Nonpoint Source Pollution:
Barnegat Bays Biggest Water Quality Challenge
Nonpoint source pollution, or "people pollution," is a contamination of our groundwater, waterways, and ocean that results from everyday activities such as fertilizing the lawn, walking pets, changing motor oil and littering. With each rainfall, pollutants generated by these activities are washed into storm drains that flow into our waterways and ocean. They also can soak into the ground, contaminating the groundwater below.
Each one of us, whether we know it or not, contributes to non-point source pollution through our daily activities. As a result, nonpoint source pollution is the BIGGEST threat to many of our ponds, creeks, lakes, wells, streams, rivers and bays, our groundwater, and the ocean.
What is stormwater?
Stormwater is rain or melting snow. Stormwater is the most common way that nonpoint source (NPS) pollution reaches local rivers, creeks and lakes. How? As stormwater travels across lawns, parking lots, roofs, roadways, and other impervious surfaces, it picks up nonpoint source pollution. In most cases, it travels across these impervious surfaces on its way to the nearest storm drain. These are frequently located along the curbs of parking lots and roadways. The area beneath the grate that prevents larger objects from flowing into the storm sewer system is called a catch basin. Once stormwater enters the catch basin, it flows through pipes, which lead to an outfall where the stormwater enters a stream, river, lake, or the ocean.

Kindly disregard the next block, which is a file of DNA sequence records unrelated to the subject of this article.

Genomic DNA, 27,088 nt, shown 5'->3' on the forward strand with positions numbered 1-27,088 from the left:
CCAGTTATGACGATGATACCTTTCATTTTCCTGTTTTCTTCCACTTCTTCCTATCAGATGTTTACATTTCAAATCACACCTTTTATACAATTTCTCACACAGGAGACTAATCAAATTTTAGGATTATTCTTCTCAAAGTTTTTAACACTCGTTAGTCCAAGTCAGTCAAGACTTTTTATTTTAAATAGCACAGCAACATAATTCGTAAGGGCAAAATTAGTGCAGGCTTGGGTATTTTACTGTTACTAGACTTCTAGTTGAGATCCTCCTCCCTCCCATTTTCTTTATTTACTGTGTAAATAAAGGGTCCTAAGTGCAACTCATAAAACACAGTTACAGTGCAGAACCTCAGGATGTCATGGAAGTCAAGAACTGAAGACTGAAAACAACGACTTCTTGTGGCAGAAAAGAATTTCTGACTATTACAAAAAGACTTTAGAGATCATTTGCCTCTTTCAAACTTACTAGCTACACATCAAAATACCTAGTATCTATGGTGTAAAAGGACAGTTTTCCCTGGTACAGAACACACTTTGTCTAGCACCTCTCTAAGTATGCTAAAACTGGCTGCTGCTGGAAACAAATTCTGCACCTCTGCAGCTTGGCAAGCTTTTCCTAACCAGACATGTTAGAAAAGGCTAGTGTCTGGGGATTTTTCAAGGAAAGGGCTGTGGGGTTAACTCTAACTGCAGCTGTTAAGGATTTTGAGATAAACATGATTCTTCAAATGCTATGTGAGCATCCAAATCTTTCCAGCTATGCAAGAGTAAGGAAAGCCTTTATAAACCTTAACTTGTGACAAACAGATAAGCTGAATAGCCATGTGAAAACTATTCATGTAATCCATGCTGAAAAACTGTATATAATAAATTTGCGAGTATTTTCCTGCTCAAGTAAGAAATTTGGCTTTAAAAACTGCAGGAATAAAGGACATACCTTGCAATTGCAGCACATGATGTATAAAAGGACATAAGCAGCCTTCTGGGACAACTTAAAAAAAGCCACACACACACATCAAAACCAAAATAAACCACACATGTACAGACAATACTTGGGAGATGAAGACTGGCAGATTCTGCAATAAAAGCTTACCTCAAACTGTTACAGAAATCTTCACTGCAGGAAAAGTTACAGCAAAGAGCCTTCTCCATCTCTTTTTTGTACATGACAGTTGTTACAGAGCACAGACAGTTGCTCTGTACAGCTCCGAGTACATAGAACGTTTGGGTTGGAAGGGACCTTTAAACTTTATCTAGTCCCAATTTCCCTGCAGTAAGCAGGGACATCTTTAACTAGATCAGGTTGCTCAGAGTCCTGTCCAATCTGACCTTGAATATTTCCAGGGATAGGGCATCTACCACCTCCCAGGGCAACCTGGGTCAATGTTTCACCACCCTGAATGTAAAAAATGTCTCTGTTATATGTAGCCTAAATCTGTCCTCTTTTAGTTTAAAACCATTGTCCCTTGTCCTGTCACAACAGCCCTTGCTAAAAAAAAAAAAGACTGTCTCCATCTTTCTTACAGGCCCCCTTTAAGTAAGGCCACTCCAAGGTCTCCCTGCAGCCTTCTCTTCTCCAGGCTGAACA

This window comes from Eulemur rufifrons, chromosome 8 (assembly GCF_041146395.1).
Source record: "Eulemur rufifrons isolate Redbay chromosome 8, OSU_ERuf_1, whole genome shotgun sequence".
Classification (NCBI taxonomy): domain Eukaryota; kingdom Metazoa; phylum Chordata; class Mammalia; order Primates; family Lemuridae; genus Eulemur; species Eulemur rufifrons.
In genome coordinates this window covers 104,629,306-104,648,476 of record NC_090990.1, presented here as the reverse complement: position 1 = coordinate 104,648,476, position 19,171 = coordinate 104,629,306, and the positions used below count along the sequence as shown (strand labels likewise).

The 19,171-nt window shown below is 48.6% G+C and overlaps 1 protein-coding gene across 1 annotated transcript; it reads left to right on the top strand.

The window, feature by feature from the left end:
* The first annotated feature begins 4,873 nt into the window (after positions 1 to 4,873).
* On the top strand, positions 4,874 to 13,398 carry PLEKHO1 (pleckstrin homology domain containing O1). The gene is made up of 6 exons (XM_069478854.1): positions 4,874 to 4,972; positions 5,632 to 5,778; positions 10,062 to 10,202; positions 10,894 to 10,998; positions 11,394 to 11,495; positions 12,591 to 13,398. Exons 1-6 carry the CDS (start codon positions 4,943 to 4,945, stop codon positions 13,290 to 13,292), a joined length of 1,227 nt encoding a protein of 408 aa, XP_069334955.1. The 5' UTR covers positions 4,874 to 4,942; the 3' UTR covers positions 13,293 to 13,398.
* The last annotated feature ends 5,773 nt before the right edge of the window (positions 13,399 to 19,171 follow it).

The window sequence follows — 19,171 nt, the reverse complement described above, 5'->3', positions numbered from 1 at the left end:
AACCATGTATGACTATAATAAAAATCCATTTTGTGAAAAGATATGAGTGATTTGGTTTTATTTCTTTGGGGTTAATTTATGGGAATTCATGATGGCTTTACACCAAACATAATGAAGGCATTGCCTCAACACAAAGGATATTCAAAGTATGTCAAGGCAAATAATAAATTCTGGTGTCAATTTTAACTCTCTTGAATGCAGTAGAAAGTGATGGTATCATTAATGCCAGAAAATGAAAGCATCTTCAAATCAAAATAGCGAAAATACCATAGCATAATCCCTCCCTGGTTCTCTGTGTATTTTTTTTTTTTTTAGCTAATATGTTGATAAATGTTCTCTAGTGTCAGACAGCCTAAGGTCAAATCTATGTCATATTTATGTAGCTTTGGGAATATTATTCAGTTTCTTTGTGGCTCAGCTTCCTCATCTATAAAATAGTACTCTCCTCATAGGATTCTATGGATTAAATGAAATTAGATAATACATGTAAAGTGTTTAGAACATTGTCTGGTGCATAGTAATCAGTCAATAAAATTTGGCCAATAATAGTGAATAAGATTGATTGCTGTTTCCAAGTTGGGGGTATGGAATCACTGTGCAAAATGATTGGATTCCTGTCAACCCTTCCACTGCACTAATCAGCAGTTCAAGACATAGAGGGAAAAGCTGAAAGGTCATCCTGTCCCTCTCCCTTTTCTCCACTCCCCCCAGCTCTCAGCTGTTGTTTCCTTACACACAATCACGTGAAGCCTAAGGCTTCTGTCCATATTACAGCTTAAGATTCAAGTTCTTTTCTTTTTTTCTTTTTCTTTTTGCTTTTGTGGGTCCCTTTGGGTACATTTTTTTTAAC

In this way, stormwater will carry chemicals, nutrients, sediments and other forms of NPS pollution into local streams (either directly or through storm sewers) if the water is not absorbed by soil and vegetation.
How do cities and towns minimize stormwater pollution?
Get information about everything from the basics of stormwater management to innovative ways to reduce stormwater pollution by visiting our Stormwater Management page.
What should individuals do to reduce stormwater pollution and protect our water resources?
Visit our "What can you do?" page to find out simple, easy steps you can incorporate into your life to reduce stormwater pollution and protect our water resources.
US EPA's What is Nonpoint Source Pollution? resources
US EPA's Nonpoint Source Pollution Outreach Toolbox -- an incredible collection of resources and tools for spreading the word about prevening nonpoint source pollution that is fun and easy-to-use.